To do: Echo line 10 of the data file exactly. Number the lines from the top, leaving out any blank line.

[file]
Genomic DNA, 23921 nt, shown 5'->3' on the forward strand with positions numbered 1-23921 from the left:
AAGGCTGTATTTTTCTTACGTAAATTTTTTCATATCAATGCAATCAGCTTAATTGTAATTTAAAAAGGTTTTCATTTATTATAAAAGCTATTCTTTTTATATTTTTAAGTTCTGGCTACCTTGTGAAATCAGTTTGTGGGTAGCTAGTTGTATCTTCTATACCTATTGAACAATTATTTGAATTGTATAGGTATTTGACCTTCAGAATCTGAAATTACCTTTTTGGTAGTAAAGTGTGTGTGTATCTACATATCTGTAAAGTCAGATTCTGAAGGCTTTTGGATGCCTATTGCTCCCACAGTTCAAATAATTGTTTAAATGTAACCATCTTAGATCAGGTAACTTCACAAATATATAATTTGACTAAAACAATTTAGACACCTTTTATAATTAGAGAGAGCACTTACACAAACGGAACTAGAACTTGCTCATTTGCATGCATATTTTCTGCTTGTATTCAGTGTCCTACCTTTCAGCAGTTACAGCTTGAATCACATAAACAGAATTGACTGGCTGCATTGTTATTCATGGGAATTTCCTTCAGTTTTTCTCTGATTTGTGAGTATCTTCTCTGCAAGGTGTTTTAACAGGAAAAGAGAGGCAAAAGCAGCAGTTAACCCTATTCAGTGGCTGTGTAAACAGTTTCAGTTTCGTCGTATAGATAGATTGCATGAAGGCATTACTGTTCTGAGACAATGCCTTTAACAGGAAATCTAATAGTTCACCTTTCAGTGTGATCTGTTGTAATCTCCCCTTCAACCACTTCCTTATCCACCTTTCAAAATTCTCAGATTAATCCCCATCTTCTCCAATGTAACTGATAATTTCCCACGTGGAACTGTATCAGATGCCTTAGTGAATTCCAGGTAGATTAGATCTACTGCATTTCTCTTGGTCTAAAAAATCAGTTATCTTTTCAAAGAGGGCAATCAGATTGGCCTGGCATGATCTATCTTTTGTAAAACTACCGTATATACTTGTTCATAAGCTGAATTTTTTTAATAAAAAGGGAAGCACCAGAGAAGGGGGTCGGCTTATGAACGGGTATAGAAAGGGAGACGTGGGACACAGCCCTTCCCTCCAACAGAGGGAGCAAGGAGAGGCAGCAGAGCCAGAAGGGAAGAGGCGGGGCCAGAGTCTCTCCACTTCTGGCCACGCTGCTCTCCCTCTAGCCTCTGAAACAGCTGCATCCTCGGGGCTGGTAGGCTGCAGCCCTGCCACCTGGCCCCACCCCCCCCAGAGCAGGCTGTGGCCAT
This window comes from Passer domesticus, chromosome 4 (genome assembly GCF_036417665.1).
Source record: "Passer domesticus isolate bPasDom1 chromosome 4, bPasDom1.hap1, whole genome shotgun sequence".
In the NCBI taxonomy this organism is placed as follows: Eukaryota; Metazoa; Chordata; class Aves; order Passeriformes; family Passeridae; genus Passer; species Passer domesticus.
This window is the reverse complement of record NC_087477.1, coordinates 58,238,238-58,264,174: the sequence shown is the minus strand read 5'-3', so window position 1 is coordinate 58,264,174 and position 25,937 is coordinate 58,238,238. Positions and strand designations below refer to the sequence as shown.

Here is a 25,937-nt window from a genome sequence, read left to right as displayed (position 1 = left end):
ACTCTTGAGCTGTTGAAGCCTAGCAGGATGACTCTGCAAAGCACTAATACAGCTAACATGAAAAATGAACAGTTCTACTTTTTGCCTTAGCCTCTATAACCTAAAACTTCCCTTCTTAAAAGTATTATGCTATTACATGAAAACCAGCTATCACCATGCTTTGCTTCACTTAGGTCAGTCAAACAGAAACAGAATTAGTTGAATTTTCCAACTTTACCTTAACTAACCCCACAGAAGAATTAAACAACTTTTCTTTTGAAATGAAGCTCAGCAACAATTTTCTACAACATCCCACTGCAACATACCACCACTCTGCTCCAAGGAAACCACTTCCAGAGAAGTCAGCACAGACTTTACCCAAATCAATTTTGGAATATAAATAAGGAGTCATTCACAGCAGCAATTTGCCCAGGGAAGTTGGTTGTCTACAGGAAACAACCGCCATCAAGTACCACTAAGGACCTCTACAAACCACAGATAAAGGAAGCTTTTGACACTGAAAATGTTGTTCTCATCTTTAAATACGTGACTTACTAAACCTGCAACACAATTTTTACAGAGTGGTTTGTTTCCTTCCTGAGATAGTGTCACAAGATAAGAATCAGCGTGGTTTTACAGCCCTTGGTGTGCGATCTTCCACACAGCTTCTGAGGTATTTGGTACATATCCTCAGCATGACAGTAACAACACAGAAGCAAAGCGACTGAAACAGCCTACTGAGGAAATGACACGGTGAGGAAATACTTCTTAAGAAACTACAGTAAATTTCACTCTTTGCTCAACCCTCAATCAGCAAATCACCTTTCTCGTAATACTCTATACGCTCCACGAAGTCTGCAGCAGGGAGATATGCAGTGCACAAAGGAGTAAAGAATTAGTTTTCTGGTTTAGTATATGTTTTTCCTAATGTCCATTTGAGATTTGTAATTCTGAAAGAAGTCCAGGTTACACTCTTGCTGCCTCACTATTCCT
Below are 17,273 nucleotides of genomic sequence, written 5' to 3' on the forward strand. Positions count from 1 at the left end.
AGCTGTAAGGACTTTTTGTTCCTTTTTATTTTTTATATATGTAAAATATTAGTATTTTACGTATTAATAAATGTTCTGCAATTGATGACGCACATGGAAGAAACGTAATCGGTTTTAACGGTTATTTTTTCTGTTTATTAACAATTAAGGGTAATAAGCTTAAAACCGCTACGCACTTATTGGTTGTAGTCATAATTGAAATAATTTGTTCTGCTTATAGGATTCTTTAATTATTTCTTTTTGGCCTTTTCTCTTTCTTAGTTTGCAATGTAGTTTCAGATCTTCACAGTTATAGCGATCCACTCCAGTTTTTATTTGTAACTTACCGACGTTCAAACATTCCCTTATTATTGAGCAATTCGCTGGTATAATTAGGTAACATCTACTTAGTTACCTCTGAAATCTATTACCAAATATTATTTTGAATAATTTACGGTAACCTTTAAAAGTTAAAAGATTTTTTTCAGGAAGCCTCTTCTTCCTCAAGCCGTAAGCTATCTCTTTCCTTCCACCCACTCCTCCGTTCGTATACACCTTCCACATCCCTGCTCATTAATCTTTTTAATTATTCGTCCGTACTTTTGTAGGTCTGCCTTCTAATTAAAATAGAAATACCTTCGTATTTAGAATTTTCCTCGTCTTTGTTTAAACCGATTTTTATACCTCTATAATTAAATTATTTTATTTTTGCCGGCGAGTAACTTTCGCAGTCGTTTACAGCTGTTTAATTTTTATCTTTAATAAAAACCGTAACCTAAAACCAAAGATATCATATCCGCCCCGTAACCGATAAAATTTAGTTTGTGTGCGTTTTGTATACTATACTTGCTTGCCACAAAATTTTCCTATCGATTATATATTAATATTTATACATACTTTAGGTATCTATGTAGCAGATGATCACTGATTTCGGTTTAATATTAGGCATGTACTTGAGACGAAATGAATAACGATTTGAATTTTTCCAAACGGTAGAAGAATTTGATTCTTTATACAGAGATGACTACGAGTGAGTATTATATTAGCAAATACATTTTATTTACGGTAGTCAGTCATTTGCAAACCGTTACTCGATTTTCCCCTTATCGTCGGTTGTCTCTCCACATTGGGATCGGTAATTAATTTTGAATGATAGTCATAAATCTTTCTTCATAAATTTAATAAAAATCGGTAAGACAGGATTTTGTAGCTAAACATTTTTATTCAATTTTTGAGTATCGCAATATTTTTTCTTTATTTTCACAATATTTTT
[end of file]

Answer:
AGCTGTAAGGACTTTTTGTTCCTTTTTATTTTTTATATATGTAAAATATTAGTATTTTACGTATTAATAAATGTTCTGCAATTGATGACGCACATGGAAGAAACGTAATCGGTTTTAACGGTTATTTTTTCTGTTTATTAACAATTAAGGGTAATAAGCTTAAAACCGCTACGCACTTATTGGTTGTAGTCATAATTGAAATAATTTGTTCTGCTTATAGGATTCTTTAATTATTTCTTTTTGGCCTTTTCTCTTTCTTAGTTTGCAATGTAGTTTCAGATCTTCACAGTTATAGCGATCCACTCCAGTTTTTATTTGTAACTTACCGACGTTCAAACATTCCCTTATTATTGAGCAATTCGCTGGTATAATTAGGTAACATCTACTTAGTTACCTCTGAAATCTATTACCAAATATTATTTTGAATAATTTACGGTAACCTTTAAAAGTTAAAAGATTTTTTTCAGGAAGCCTCTTCTTCCTCAAGCCGTAAGCTATCTCTTTCCTTCCACCCACTCCTCCGTTCGTATACACCTTCCACATCCCTGCTCATTAATCTTTTTAATTATTCGTCCGTACTTTTGTAGGTCTGCCTTCTAATTAAAATAGAAATACCTTCGTATTTAGAATTTTCCTCGTCTTTGTTTAAACCGATTTTTATACCTCTATAATTAAATTATTTTATTTTTGCCGGCGAGTAACTTTCGCAGTCGTTTACAGCTGTTTAATTTTTATCTTTAATAAAAACCGTAACCTAAAACCAAAGATATCATATCCGCCCCGTAACCGATAAAATTTAGTTTGTGTGCGTTTTGTATACTATACTTGCTTGCCACAAAATTTTCCTATCGATTATATATTAATATTTATACATACTTTAGGTATCTATGTAGCAGATGATCACTGATTTCGGTTTAATATTAGGCATGTACTTGAGACGAAATGAATAACGATTTGAATTTTTCCAAACGGTAGAAGAATTTGATTCTTTATACAGAGATGACTACGAGTGAGTATTATATTAGCAAATACATTTTATTTACGGTAGTCAGTCATTTGCAAACCGTTACTCGATTTTCCCCTTATCGTCGGTTGTCTCTCCACATTGGGATCGGTAATTAATTTTGAATGATAGTCATAAATCTTTCTTCATAAATTTAATAAAAATCGGTAAGACAGGATTTTGTAGCTAAACATTTTTATTCAATTTTTGAGTATCGCAATATTTTTTCTTTATTTTCACAATATTTTT